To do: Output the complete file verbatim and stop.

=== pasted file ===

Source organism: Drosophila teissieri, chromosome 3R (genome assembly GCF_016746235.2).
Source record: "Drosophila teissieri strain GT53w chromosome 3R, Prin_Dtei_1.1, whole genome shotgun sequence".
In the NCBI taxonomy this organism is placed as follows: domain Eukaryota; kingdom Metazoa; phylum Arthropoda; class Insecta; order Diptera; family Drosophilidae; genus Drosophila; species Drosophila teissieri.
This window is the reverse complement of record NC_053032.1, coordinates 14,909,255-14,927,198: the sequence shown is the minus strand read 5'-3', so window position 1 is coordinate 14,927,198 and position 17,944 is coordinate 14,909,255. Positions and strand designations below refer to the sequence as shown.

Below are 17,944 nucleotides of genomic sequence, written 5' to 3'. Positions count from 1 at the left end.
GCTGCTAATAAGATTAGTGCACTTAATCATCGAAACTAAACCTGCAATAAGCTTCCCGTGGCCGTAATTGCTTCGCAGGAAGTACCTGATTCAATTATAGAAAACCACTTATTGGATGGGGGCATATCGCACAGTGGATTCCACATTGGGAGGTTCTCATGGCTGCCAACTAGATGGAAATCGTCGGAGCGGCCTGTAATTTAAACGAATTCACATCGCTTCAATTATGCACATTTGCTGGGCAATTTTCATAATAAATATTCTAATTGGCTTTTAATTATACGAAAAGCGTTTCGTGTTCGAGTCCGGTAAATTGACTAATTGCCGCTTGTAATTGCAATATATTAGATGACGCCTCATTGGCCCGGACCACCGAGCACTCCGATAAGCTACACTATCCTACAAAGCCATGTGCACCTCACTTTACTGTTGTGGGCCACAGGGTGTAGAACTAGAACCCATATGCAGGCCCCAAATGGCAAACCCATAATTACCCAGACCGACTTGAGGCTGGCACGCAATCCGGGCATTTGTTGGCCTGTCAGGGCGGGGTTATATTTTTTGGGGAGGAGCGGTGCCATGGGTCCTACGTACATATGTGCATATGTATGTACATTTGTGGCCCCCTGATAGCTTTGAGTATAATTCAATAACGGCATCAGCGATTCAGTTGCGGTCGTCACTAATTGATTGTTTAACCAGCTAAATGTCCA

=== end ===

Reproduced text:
Source organism: Drosophila teissieri, chromosome 3R (genome assembly GCF_016746235.2).
Source record: "Drosophila teissieri strain GT53w chromosome 3R, Prin_Dtei_1.1, whole genome shotgun sequence".
In the NCBI taxonomy this organism is placed as follows: domain Eukaryota; kingdom Metazoa; phylum Arthropoda; class Insecta; order Diptera; family Drosophilidae; genus Drosophila; species Drosophila teissieri.
This window is the reverse complement of record NC_053032.1, coordinates 14,909,255-14,927,198: the sequence shown is the minus strand read 5'-3', so window position 1 is coordinate 14,927,198 and position 17,944 is coordinate 14,909,255. Positions and strand designations below refer to the sequence as shown.

Below are 17,944 nucleotides of genomic sequence, written 5' to 3'. Positions count from 1 at the left end.
GCTGCTAATAAGATTAGTGCACTTAATCATCGAAACTAAACCTGCAATAAGCTTCCCGTGGCCGTAATTGCTTCGCAGGAAGTACCTGATTCAATTATAGAAAACCACTTATTGGATGGGGGCATATCGCACAGTGGATTCCACATTGGGAGGTTCTCATGGCTGCCAACTAGATGGAAATCGTCGGAGCGGCCTGTAATTTAAACGAATTCACATCGCTTCAATTATGCACATTTGCTGGGCAATTTTCATAATAAATATTCTAATTGGCTTTTAATTATACGAAAAGCGTTTCGTGTTCGAGTCCGGTAAATTGACTAATTGCCGCTTGTAATTGCAATATATTAGATGACGCCTCATTGGCCCGGACCACCGAGCACTCCGATAAGCTACACTATCCTACAAAGCCATGTGCACCTCACTTTACTGTTGTGGGCCACAGGGTGTAGAACTAGAACCCATATGCAGGCCCCAAATGGCAAACCCATAATTACCCAGACCGACTTGAGGCTGGCACGCAATCCGGGCATTTGTTGGCCTGTCAGGGCGGGGTTATATTTTTTGGGGAGGAGCGGTGCCATGGGTCCTACGTACATATGTGCATATGTATGTACATTTGTGGCCCCCTGATAGCTTTGAGTATAATTCAATAACGGCATCAGCGATTCAGTTGCGGTCGTCACTAATTGATTGTTTAACCAGCTAAATGTCCA